Author: Roger Bardsley, AICP
It is possible that some of you have been to Edinburgh, Scotland. It is a beautiful city with loads of wonderful architecture, museums and history. Edinburgh Castle sits on top of the ridge that runs through the center of town while Arthur’s Seat looks down from the other end. The Firth of Forth is visible from the top, and the Royal Yacht Britannia is moored at the docks. Yes, you should go.
This blog, however, is not about the sights the tourists see. It is about things that planners might notice. I like to write about these sorts of things because you are all planners, and we know we don’t see the world the ways others do.
Edinburgh has an impressive bus system that serves much of the metro area with frequent, on-time service. They have both double-decker and single-deck buses with plenty of capacity. Unlike in cities in North Carolina, there is no class stigma attached to riding the bus. A couple of years ago Edinburgh completed a tram from downtown to the airport. I rode it in from the airport last week and enjoyed the experience. The alignment, unfortunately, contained tight turns so the tram was not able to maximize its speed capabilities. The tram was very controversial, over budget and behind schedule. Sounds like every public project in the U.S. In spite of the critique, however, I wish the major cities in NC had systems as capable as the one in Edinburgh. Note: Most of the buses in Edinburgh are operated by Lothian, a private company in operation since 1919. It is not a municipal system.
In the early 19th century a canal was built to connect Edinburgh to Glasgow, 70 miles away. The canal is still in use today, enjoyed by houseboat owners, rowers and people on the towpath. Most people in NC are familiar with the C&O canal that runs from West Virginia to Washington, DC along the Potomac River. The construction of the C&O was completely different as it followed the general course and fall of the river. The Union Canal was built like a railroad, with cut and fill to create a “roadbed” for the canal, and numerous viaducts over roads and streams along the way. A bike ride along the tow path is a glimpse into the past, and an opportunity to see old villages, inns and pubs along the way.
In some areas, Edinburgh is a trashy city, which is sad considering the beauty of the place and the vast number of tourists who visit every year. OK, I am not a litter expert. Those who are experts do litter surveys that identify a “census” of the types of litter that appear and where that litter is concentrated. My census consisted of walking and biking past various concentrations of litter, not the random scattering of trash on the street.
Conclusions: There were gross concentrations of litter on any road bank that was overgrown and not “owned” by anyone. Along the canal there were a few concentrations next to council housing developments. Council housing was clearly associated with littering for whatever reason.
As planners we need to own litter and recycling as community-based issues. Think back and you will see that modern packaging has caused a large part of our litter problems, and that the industries involved have never accepted either the problem or the solution.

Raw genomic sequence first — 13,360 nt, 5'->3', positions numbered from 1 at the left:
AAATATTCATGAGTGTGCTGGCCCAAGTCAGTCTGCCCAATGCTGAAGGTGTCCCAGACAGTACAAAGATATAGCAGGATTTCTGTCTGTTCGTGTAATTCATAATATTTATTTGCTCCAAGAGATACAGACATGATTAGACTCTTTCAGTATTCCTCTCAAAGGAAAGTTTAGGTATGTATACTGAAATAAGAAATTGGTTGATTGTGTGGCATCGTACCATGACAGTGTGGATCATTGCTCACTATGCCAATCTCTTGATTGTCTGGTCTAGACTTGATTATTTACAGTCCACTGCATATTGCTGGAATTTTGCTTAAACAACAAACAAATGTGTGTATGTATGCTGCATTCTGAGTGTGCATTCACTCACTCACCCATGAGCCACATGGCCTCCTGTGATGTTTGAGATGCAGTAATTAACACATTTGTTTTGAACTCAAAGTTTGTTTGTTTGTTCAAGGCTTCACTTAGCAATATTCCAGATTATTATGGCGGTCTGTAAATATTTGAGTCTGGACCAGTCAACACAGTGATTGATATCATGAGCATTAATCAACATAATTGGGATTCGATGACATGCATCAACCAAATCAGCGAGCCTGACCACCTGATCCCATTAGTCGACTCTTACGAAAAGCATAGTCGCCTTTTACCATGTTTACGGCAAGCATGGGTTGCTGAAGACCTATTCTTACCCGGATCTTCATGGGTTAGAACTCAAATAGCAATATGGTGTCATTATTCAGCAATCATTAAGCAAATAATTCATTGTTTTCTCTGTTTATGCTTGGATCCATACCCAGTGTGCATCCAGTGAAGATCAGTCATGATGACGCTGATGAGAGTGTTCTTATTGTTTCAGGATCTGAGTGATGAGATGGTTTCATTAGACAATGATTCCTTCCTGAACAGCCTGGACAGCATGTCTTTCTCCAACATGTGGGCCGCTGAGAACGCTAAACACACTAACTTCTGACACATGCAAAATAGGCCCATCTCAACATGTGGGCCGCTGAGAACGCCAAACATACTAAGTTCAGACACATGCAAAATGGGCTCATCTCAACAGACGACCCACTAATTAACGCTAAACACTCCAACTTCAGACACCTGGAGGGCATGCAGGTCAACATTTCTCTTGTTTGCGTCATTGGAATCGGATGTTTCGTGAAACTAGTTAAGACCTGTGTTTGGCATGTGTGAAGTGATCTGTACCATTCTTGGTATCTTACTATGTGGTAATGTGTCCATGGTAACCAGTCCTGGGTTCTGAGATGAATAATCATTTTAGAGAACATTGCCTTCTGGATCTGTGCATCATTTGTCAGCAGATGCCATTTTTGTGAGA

One-Way Beverage Containers: We all know that glass, plastic and aluminum beverage containers are a huge problem that the beverage industry has dumped on us. The solution is obvious, but hard to achieve. If there is a deposit on the containers they will be returned for the deposit. I saw it in Portland, OR where the homeless collected anything that was not returned by the original consumer and took the containers to collection points, often in grocery stores. In Norway, the containers can be returned to most stores and inserted into a machine that spits out the deposit, no human interaction required. Duh, no beverage containers anywhere to be seen.
Instead of monetizing the activity, most communities simply “encourage” people to recycle. We have tried that experiment for many years and it produces, at best, a 75% return rate.
As a side note, I walked along the shoreline of the Firth of Forth for about a mile. The discarded aluminum cans I saw had been almost completely dissolved by the sea water, a benefit not shared with the plastic bottles.
Plastic Bags: Stores in Edinburgh sell sturdy shopping bags that appeared to be fairly popular. I have a Sainsbury bag that I use here in Greensboro. It is more strongly constructed than the bags sold in Harris Teeter or Lowes. As a result, my litter “census” did not reveal the numerous flying plastic bags that are often seen here.
Miscellaneous Trash: In areas where litter was concentrated there was a surprising diversity of other trash. Common items included paper coffee cups, plastic drink cups with straws and snack food packaging. Since the Scots do not generally buy fast food in take-away bags there were not as many wrappers and bags as you see in NC. But, it was not uncommon to see large pieces of trash such as baby strollers, hub caps and umbrellas in certain areas.
In spite of my comments above, I do love Edinburgh and recommend that you go there if you have the opportunity. My thoughts on litter, I hope, will encourage you, as planners, to think about the causes and solutions to the problem and help your communities to be cleaner places in which to live.